You guys! Annie Wu’s pencils on Black Canary are SO GOOD! I am over-the-moon that Wu is the artist drawing my favorite character. Lee Loughridge’s creates fantastic colors, and illuminates the tone of the book. The two of them combined SET the style of the book. It’s edgy but not trite. It’s modern and stylized. The art is basically the shit. I mean, LOOK at my girl…

I am slightly less excited about the issue overall, my review below.

Black Canary #2
Written by Brenden Fletcher
Art by Annie Wu and Lee Loughridge
Lettering by Steve Wands
Published by DC Comics
Review by Vanessa Gabriel

With every concert resulting in fisticuffs or some seriously bad juju … or both, Dinah prepares her bandmates for the battles they don’t see coming. Unfortunately, while music is the top-billed priority for some, others seem to be hiding behind it. Through personal conflicts and dive-bar chaos, Brenden Fletcher is only starting to show us who Black Canary is.

Since the narrative is just getting started, the strength of Black Canary isn’t in the overall plot (yet). However, Black Canary sings in the finer details and is beautifully illustrated by Annie Wu and Lee Loughridge. Their art is full of untamed style, unexpected color and a signature cohesiveness with the intended daring spirit of the book. This creates some enjoyable character-building.

The first page strikes us with what a gorgeous issue Black Canary #2 is, filled with remarkable perspectives and tons of emotion. From the barrel of the gun that moves to the focused look in Dinah’s eye to her definitive jawline, Wu makes her stand out sharply as our leading lady and the gutsy girl she is. Wu hilariously flips that coin from serious to light-hearted later as Dinah globs purple bleach onto the roots of her blonde hair, and her bandmates look on in horror and awe of the potential scalp burn, deeming her a “superhero.” This bonafide self-bleached blonde chuckled.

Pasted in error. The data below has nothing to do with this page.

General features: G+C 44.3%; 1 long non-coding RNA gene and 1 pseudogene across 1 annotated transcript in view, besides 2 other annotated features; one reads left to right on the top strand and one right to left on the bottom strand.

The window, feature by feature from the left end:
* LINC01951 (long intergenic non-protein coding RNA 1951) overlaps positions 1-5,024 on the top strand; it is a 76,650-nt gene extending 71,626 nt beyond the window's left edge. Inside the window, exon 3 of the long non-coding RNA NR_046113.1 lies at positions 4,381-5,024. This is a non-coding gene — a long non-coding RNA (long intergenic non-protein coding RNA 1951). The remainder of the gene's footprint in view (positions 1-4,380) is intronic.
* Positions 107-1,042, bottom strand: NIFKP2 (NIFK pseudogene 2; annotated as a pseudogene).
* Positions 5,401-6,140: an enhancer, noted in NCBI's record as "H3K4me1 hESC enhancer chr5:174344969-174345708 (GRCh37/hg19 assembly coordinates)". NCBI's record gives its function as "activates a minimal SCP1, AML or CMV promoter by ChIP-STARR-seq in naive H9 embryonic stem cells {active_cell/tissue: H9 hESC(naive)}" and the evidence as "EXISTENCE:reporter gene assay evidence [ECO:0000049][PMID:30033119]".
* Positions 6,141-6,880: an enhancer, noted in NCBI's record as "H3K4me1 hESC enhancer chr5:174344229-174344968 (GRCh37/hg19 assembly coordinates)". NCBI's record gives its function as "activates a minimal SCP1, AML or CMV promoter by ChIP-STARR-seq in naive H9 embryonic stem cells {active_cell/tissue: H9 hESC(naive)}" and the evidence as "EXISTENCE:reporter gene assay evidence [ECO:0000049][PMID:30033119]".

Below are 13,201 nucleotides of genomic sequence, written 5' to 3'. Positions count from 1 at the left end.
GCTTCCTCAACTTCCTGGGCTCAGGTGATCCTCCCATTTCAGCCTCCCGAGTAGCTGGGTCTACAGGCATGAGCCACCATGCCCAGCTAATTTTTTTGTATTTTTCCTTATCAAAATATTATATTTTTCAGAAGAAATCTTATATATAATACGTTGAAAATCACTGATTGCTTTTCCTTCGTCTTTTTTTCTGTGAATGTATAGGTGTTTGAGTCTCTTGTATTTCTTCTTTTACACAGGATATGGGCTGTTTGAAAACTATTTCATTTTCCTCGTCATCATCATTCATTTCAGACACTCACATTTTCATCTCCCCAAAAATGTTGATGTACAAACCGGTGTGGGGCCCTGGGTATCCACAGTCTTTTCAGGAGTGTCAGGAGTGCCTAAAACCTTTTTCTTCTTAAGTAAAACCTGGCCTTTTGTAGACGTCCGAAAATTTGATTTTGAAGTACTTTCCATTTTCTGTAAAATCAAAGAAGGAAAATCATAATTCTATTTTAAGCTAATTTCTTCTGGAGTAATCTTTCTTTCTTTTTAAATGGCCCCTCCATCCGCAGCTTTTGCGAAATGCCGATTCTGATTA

That’s also where Fletcher playfully gets to the heart of the matter. Dinah is a superhero. Even if she doesn’t want to be right now, she can’t help herself. She shows her warm, protective side along with boundless martial arts prowess. You could fill an entire story arc with the origin of those skills, and Wu renders those sequences with ferocious dynamism. This creative team does an excellent job of giving Dinah her due gravity. The supporting cast is also worth its weight in nuance and modern characterization. There’s chemistry, conflict and mystery in just the right amounts.

Lord Byron is level-headed, loyal and serves as the voice of exposition. Paloma Terrific is the skeptical discontent, giving way to the creative differences that ultimately force Dinah to shoot straight from the hip – another tenet of the character. Finally, Ditto reads as the gentle savant with a magically enigmatic past that drives the narrative and creates curiosity for what’s coming. This characterization is also a nice contrast to the blunt-force, Hollywood-style edge of Dinah, Paloma and Byron.

For all of this solid foundation, the reveal of Dinah’s husband as one of the entities in the hot pursuit of the band is disappointingly predictable. Sure, one of the key themes so far is that these characters all have a past. But is it essential, in her many iterations pre and post-New 52, to intertwine her narrative with that of a significant other? It doesn’t necessarily make her more relatable, and she has much more story potential beyond the status of her love relationships. It may be too soon to write this plot point off, and it doesn’t rob the character of her agency, but it does read as a bit boring, though.

Black Canary is a worthwhile issue for the top-notch art alone. Combined with the distinct characterization, Black Canary feels authentic, even if mildly predictable at times. Perhaps once the narrative is further established, and we move beyond the first arc, Dinah can do her own thing. And if Dinah stays true to herself, we should be pleasantly surprised.

One thought on “REVIEW: Black Canary #2

  1. Yeah, I was really not sure at first, but I finally read issue one last week, and I loved it,.. and Annie Wu! So much so that I wrote my own review on my blog. I’m really looking forward to the second issue!! Loving the new premise right now.


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